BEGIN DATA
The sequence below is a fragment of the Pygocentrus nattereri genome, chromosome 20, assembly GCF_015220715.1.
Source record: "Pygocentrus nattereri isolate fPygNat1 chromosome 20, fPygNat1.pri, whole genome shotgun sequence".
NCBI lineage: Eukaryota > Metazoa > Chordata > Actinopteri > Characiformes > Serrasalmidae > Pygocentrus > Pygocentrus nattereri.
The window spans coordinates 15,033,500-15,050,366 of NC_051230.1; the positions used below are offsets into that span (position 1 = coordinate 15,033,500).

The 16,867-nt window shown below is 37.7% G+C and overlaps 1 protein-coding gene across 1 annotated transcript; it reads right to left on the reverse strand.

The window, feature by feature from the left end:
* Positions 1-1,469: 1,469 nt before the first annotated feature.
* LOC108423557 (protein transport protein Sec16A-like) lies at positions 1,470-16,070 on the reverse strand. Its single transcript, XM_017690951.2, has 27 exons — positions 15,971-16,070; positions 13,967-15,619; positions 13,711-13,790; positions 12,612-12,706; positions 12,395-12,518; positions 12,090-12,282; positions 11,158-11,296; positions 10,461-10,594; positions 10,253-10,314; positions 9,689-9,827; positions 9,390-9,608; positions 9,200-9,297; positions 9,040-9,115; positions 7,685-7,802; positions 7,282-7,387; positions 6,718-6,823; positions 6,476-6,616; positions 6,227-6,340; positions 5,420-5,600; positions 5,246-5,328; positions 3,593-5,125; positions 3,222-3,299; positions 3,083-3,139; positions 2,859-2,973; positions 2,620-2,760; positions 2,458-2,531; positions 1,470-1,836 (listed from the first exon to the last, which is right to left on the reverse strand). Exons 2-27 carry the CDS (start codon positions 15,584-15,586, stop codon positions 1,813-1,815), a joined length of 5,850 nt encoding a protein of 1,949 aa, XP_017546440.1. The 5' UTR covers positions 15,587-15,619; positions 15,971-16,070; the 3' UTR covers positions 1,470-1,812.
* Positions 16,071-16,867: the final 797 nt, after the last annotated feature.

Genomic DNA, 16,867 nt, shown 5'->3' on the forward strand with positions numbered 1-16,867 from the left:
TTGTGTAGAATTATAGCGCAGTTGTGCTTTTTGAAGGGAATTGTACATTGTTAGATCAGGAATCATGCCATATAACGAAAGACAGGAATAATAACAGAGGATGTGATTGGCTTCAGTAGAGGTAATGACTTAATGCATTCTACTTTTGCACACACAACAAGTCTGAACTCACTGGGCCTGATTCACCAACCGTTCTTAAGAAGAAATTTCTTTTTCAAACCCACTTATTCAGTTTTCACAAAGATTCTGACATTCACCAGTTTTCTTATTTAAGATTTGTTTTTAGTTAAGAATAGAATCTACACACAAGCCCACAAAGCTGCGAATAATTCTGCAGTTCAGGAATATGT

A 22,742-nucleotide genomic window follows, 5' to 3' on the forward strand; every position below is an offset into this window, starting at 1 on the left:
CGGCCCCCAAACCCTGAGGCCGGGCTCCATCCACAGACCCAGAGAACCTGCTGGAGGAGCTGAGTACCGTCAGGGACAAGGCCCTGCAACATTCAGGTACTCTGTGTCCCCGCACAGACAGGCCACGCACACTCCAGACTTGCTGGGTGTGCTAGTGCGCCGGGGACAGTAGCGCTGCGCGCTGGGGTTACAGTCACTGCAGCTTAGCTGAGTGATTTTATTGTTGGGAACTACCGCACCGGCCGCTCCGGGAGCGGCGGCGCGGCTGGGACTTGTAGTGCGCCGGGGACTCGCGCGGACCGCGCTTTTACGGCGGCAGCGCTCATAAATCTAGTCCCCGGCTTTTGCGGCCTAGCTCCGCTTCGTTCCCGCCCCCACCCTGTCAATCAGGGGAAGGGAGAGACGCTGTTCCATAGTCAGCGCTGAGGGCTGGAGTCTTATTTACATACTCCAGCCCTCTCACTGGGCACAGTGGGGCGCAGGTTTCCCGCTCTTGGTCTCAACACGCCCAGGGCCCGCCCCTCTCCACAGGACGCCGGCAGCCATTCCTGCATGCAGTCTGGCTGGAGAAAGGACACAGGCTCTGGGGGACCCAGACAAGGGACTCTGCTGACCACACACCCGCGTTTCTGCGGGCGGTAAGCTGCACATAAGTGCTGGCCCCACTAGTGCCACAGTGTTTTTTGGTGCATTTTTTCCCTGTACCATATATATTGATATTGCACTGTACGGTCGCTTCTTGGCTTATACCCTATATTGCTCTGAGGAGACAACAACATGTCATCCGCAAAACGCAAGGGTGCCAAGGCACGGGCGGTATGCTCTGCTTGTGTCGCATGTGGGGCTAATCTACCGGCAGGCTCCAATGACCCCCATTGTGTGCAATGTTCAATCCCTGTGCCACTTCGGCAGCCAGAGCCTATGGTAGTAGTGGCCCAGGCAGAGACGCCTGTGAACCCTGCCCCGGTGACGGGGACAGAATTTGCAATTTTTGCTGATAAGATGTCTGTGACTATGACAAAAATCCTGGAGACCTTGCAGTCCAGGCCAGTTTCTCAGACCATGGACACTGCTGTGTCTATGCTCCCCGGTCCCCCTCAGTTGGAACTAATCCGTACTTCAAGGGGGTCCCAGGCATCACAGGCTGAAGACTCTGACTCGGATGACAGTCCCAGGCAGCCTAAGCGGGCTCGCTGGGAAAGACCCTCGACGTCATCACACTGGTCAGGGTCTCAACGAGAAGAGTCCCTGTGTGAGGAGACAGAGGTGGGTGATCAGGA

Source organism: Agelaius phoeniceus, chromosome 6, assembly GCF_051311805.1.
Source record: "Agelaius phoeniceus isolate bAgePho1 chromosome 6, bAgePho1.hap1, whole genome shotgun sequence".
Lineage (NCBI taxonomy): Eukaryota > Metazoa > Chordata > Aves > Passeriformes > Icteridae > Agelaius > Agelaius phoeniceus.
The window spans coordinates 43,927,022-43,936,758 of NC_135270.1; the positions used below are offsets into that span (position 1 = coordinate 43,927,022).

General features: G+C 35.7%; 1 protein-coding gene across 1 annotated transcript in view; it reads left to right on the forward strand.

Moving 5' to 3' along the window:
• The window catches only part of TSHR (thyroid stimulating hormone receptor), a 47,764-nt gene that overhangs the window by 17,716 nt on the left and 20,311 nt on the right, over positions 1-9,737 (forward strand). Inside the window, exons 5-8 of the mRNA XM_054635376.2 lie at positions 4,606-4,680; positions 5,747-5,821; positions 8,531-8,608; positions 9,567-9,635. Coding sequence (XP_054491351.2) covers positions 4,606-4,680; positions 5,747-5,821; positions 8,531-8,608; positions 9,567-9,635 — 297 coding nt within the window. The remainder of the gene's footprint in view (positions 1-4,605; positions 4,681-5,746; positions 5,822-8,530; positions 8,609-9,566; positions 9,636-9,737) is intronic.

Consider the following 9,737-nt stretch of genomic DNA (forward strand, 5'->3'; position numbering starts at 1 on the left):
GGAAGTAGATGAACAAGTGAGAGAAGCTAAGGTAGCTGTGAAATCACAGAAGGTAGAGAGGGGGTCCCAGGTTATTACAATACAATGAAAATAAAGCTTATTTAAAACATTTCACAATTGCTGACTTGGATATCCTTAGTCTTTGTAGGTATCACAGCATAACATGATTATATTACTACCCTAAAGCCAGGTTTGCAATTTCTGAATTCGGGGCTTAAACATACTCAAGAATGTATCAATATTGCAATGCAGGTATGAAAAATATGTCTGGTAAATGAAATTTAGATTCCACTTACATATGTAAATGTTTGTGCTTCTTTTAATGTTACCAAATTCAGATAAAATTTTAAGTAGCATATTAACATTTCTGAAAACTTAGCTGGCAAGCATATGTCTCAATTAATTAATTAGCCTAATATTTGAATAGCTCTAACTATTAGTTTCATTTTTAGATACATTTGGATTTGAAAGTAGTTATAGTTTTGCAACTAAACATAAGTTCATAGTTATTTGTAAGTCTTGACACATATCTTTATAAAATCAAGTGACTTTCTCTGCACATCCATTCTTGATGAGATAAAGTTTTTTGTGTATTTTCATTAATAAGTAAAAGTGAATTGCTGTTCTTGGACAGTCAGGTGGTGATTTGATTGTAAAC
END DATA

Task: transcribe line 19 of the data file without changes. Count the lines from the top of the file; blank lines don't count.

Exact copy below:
Moving 5' to 3' along the window: